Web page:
The WhatWorks to Prevent Violence Against Women and Girls (VAWG) project, in collaboration with the Institute of Statistical, Social and Economic Research (ISSER), University of Ghana School of Public Health and the Ministry of Gender, Children and Social Protection on Monday 10th December 2018 held a one-day stakeholders dissemination event for the dissemination of research findings: Economic and Social Costs of Violence Against Women and Girls and Impacts Assessment of COMBATs Violence Prevention Intervention at the ISSER Conference facility.

In an opening remark by Susan Mensah, Social Development Advisor at the Department for International Development, she explained that WhatWorks to Prevent VAWG Programme is a flagship programme from the UK Department for International Development which is investing in the prevention of violence against women and girls. The program focuses on generating evidence to understand what works to prevent violence against women and girls. Susan Mensah encouraged that in order to achieve economic stability and development, advocates, media and leaders should come together to prevent VAWG which also falls under the SDG goal 5.

In the presentation of the research findings, Prof. Felix Ankomah Asante, director of ISSER explained the Economic and Social costs of Violence against Women and Girls in Ghana. Per the research, violence against women and girls are prevalent in Ghana and are usually caused by partners, family members, work colleagues, school administrators, peers or strangers in public places at least in the past 12 months. He also elaborated on the types of VAWG which are economic, psychological, physical and sexual violence.

According to the research findings, these types of violence result in household and business losses. However, violence experienced by women remains invisible as many women do not disclose the violence to anyone. According to the findings, only 11% of women experiencing violence sought help from any formal services. The most important impact of the VAWG is their ability to work. The loss of productivity is measured in two ways; absenteeism and presentism. Absenteeism is the number of days a woman missed work because of the experienced violence while presentism is the number of days a woman was less productive at work because of the experience of violence. In all, the economy loses working days equivalent to 4.5% of its female workforce due to VAWG.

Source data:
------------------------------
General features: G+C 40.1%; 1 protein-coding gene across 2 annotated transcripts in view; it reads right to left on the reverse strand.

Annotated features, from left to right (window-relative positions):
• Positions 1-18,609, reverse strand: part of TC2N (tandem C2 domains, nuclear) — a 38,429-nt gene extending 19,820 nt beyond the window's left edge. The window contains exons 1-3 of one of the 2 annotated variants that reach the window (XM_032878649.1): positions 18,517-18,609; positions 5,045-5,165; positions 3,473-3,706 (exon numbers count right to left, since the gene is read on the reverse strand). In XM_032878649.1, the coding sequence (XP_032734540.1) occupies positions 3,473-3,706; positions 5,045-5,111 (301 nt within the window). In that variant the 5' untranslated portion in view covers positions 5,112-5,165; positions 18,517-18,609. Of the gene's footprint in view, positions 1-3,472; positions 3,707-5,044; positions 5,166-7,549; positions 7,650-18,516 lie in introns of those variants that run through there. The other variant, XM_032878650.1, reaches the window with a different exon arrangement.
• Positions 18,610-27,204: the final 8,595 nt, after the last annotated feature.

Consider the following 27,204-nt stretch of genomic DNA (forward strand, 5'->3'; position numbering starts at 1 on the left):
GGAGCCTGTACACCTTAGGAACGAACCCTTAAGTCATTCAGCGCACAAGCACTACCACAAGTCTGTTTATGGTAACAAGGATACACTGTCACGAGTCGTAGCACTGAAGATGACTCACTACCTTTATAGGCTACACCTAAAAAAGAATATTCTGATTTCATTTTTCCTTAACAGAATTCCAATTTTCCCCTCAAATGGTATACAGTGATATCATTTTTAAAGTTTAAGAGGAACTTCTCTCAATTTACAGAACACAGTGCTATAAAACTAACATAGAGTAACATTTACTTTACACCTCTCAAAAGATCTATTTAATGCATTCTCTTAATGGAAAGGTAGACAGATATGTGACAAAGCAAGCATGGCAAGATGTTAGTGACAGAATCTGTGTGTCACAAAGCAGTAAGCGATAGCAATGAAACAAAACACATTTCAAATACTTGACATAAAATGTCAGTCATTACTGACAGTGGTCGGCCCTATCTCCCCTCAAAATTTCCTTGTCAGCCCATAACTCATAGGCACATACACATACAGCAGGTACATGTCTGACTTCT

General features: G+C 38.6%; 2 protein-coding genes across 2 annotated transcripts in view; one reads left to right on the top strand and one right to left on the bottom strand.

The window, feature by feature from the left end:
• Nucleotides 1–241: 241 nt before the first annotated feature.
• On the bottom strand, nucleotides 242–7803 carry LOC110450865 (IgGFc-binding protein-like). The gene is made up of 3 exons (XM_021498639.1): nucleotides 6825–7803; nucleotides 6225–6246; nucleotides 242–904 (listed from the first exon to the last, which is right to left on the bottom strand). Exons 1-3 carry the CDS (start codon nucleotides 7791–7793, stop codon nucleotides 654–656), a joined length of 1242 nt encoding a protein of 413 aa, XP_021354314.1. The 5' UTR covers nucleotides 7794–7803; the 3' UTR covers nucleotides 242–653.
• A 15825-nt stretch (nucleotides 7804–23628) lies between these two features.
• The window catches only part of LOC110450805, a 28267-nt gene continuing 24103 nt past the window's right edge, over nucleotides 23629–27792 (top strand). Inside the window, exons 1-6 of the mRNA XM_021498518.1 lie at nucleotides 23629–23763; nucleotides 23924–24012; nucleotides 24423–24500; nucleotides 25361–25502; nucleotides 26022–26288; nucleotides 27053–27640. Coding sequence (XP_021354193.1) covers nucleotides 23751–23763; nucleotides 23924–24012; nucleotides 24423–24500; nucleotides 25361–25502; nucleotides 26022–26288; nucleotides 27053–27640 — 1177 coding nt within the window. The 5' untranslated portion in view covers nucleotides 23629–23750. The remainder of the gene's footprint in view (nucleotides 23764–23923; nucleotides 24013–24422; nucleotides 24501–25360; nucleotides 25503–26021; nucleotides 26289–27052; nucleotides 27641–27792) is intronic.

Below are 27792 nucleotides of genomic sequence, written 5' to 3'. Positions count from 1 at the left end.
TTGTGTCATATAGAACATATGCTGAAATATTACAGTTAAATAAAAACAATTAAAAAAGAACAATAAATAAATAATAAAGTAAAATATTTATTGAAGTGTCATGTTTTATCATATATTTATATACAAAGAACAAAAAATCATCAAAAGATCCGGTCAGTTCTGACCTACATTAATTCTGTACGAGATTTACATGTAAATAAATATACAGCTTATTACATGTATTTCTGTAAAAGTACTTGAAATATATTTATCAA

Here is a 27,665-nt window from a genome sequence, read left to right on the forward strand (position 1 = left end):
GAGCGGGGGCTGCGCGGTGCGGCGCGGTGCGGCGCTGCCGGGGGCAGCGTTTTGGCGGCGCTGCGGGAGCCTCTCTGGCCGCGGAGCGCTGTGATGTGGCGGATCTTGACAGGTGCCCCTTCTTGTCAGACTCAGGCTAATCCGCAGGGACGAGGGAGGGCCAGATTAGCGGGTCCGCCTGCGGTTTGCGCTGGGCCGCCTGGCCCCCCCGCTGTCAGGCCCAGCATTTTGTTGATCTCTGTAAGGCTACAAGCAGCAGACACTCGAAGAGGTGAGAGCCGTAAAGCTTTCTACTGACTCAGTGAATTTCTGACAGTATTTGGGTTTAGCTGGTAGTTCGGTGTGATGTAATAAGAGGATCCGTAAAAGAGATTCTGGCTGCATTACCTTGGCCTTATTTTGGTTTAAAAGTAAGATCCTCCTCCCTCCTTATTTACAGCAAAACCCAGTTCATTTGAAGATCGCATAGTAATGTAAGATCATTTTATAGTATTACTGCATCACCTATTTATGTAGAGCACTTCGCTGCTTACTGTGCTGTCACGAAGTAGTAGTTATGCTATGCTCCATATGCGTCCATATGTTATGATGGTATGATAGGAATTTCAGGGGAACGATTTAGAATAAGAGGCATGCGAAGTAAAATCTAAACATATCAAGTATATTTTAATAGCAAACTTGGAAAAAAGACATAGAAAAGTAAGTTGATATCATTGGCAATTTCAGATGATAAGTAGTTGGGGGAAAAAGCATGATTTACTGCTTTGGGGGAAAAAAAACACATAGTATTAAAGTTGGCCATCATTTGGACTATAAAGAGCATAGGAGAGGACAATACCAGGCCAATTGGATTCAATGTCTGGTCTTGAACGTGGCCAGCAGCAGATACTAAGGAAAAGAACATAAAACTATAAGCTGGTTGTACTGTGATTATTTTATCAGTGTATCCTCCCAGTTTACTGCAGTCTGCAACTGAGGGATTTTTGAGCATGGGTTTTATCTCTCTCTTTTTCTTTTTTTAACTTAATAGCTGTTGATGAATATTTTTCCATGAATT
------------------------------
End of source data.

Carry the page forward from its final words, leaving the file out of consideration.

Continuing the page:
Businesses incurred costs because of VAWG. Across 100 businesses surveyed, 4836 person days were lost, equivalent to 20 women employees not working or about 1.01% of the female labour force among these companies not working.

To sum up, Prof. Felix Asante recommended that awareness is created on the economic and social cost of VAWG. He further explained that there should also be improved recognition within policy of non-physical forms of violence such as psychological and economic violence. It was additionally suggested that communities be sensitized on using formal institutions to address VAWG concerns.

Dorcas Coker-Appiah, Executive Director of Gender Center presented on the Community Based Action Teams (COMBAT) intervention which aims to reduce all forms of VAWG in rural communities in Ghana, protect women’s rights via state and community structures; and, raise public awareness about the causes and consequences of VAWG. The intervention was carried out by men and women from the community who were selected and trained on types, causes and impact of VAWG, and provided support to victims with access to justice and services from relevant social institutions.

Dr. Deda Ogum Alangea of the University of Ghana, School of Public Health commended the COMBAT intervention team who led to prevent VAWG in four districts of the Central Region. The aim of the intervention was to assess the community level impact of the Gender Center’s Rural Response System in reducing violence against women in Ghana. In all, COMBAT intervention showed benefit for 18minths of intervention delivery with a total number of 25,085 people who have been reached through the effort.

Stories and testimonies of some beneficiaries of the COMBAT intervention were shared as well as that of some COMBAT volunteers.

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